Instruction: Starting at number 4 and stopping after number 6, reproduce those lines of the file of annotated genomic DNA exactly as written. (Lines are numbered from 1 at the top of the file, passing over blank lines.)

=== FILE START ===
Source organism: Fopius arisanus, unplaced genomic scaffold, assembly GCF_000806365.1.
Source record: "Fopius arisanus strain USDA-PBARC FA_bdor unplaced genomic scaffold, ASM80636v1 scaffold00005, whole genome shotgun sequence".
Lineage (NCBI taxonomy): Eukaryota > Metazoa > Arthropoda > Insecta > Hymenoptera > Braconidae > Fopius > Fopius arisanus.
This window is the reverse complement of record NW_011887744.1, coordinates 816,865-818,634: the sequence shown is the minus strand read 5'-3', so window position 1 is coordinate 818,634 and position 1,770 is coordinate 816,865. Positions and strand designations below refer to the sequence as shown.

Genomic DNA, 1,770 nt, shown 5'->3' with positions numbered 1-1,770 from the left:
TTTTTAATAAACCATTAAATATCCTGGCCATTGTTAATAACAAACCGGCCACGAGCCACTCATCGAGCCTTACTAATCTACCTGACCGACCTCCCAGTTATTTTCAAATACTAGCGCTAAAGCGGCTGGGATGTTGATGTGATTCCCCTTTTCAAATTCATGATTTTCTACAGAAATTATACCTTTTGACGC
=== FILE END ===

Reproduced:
This window is the reverse complement of record NW_011887744.1, coordinates 816,865-818,634: the sequence shown is the minus strand read 5'-3', so window position 1 is coordinate 818,634 and position 1,770 is coordinate 816,865. Positions and strand designations below refer to the sequence as shown.

Genomic DNA, 1,770 nt, shown 5'->3' with positions numbered 1-1,770 from the left:
TTTTTAATAAACCATTAAATATCCTGGCCATTGTTAATAACAAACCGGCCACGAGCCACTCATCGAGCCTTACTAATCTACCTGACCGACCTCCCAGTTATTTTCAAATACTAGCGCTAAAGCGGCTGGGATGTTGATGTGATTCCCCTTTTCAAATTCATGATTTTCTACAGAAATTATACCTTTTGACGC